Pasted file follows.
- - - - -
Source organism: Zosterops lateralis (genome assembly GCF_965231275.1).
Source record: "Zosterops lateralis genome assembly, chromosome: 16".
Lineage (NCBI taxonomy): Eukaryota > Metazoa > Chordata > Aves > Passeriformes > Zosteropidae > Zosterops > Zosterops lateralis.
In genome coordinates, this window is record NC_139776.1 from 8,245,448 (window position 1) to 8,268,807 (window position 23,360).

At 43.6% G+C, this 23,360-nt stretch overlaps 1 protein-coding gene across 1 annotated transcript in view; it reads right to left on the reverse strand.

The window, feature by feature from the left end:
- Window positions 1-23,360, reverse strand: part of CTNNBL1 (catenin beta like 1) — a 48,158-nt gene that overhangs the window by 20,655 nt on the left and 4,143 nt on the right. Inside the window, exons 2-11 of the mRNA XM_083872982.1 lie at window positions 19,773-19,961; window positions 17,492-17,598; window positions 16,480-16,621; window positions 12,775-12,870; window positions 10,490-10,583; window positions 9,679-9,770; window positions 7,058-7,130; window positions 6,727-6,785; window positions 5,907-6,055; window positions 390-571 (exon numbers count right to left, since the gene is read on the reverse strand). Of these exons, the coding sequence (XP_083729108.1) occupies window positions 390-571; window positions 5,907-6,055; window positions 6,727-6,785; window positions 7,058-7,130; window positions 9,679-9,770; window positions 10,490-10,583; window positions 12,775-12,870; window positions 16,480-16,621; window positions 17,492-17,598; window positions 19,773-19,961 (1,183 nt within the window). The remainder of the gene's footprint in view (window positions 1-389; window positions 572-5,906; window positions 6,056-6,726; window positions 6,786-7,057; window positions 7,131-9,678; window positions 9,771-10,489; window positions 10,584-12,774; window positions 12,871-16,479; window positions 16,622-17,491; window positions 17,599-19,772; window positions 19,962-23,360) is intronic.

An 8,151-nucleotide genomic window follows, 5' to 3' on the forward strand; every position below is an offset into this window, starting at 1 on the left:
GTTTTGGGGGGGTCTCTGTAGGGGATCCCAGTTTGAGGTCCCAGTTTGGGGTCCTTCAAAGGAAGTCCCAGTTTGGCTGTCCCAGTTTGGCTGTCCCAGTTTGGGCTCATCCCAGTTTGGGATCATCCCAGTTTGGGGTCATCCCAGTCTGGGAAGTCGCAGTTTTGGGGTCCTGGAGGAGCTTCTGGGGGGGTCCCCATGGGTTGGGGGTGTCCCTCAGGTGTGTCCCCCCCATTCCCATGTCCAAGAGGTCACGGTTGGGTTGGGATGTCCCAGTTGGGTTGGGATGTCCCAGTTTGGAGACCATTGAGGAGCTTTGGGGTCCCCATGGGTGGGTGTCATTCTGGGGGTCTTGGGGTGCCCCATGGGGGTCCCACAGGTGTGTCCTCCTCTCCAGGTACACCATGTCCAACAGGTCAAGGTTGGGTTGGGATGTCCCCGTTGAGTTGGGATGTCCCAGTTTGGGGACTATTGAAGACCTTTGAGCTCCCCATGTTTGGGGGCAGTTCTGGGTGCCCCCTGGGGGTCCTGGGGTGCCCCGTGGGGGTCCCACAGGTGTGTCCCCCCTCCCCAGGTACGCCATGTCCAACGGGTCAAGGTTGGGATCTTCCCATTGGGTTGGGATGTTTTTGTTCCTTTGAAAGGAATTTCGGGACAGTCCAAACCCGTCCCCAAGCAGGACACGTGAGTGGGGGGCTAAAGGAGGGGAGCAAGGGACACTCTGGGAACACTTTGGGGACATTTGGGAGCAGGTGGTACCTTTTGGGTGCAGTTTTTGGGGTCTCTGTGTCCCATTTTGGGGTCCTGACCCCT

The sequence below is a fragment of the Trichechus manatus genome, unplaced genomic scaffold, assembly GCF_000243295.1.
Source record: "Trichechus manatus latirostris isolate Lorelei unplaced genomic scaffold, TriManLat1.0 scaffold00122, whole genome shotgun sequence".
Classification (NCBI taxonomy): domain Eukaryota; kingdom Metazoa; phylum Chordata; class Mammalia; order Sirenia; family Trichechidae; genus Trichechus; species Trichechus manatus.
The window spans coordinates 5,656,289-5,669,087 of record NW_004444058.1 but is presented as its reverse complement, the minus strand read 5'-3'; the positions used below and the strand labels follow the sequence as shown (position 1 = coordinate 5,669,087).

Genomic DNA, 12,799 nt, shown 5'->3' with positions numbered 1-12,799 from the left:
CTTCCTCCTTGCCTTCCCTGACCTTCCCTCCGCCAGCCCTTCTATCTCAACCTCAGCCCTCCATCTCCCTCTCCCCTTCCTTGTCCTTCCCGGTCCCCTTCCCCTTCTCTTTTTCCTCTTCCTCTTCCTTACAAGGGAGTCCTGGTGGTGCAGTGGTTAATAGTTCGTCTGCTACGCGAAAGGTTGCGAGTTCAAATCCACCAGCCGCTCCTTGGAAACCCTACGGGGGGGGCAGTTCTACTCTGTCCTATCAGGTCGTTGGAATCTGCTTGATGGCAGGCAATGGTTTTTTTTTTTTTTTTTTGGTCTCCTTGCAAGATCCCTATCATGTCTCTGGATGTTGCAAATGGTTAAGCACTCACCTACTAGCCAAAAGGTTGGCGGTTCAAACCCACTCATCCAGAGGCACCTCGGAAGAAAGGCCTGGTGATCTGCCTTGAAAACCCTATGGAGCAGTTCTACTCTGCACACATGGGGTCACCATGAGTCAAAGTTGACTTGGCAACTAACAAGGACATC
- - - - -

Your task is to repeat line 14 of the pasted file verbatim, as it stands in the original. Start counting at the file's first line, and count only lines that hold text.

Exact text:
Genomic DNA, 12,799 nt, shown 5'->3' with positions numbered 1-12,799 from the left: